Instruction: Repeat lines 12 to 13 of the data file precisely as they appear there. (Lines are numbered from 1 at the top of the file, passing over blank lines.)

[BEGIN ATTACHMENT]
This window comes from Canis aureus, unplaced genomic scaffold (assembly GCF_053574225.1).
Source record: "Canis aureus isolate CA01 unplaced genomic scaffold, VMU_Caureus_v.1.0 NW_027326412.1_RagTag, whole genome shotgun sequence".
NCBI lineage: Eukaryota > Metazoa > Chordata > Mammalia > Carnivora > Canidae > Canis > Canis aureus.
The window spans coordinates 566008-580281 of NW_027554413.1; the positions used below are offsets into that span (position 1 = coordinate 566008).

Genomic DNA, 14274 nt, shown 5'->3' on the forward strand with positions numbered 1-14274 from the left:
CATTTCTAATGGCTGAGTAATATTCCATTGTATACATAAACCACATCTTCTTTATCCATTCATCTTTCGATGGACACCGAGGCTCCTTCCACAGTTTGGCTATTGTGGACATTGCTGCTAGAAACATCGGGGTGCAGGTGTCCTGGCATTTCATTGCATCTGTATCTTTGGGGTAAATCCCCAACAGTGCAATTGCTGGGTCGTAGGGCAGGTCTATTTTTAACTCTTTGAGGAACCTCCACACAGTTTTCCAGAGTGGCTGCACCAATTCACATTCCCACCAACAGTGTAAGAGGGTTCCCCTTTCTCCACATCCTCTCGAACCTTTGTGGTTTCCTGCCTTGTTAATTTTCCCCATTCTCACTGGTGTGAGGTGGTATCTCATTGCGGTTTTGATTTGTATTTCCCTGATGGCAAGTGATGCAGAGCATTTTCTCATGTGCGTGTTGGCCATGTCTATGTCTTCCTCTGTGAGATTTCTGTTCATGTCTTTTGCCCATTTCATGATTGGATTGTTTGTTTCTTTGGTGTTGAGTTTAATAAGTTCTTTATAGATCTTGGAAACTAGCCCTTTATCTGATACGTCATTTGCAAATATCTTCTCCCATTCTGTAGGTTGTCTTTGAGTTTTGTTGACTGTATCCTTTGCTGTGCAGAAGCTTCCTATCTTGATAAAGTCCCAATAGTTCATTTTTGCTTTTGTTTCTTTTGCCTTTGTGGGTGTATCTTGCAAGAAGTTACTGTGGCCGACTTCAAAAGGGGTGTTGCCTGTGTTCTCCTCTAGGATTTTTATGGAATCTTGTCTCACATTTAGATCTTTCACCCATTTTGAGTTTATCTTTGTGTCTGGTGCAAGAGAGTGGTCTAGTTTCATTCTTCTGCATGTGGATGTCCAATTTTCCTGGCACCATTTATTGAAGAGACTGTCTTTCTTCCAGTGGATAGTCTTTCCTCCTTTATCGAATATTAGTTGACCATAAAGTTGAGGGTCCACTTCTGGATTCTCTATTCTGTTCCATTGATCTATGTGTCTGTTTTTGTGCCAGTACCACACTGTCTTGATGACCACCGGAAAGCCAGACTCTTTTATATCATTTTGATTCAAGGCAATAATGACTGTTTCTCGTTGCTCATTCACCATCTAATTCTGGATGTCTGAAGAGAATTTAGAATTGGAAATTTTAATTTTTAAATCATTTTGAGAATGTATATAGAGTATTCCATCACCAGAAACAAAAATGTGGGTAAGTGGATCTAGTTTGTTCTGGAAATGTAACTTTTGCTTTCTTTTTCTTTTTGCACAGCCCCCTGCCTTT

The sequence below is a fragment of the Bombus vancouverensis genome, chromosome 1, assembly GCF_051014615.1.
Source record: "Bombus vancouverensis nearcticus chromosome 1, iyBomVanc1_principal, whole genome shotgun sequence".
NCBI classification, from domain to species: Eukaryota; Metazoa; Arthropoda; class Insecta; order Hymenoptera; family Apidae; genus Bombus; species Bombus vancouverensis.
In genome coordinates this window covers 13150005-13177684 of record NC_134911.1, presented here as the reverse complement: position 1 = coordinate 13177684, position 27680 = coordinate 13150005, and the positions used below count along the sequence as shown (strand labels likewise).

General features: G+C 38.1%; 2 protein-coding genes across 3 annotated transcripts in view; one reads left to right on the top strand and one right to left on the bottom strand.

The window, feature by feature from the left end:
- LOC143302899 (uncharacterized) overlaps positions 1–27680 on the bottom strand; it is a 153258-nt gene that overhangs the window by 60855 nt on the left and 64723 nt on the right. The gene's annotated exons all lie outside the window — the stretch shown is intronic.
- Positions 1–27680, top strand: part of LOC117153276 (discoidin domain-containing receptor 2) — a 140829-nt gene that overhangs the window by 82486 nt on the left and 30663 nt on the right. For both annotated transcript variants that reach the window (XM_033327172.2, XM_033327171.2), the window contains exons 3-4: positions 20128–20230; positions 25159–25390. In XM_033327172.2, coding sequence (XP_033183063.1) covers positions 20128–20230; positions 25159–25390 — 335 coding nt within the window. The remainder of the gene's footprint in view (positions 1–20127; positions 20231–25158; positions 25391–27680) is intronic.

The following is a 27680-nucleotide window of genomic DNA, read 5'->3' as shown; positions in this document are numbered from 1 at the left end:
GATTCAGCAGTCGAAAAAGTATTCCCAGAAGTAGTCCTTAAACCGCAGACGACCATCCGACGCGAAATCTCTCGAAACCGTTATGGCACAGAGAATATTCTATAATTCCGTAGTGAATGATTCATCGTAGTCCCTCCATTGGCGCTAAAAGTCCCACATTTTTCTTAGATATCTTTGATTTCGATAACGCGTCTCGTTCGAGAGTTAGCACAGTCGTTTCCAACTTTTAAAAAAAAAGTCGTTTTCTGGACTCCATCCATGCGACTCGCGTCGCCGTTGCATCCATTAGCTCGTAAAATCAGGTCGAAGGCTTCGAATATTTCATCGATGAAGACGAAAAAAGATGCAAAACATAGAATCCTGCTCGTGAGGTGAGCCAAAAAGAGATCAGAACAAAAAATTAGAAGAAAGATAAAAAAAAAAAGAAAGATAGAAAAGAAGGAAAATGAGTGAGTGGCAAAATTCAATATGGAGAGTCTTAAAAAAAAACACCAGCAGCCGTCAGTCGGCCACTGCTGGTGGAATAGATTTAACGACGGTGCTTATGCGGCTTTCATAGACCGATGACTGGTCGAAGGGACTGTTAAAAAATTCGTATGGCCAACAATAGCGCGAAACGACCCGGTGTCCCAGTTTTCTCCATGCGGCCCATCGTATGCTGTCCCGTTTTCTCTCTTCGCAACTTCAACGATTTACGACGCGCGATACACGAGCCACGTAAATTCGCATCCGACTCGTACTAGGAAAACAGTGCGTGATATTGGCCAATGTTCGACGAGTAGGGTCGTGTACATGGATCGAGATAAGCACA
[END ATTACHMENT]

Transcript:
The window, feature by feature from the left end:
- LOC143302899 (uncharacterized) overlaps positions 1–27680 on the bottom strand; it is a 153258-nt gene that overhangs the window by 60855 nt on the left and 64723 nt on the right. The gene's annotated exons all lie outside the window — the stretch shown is intronic.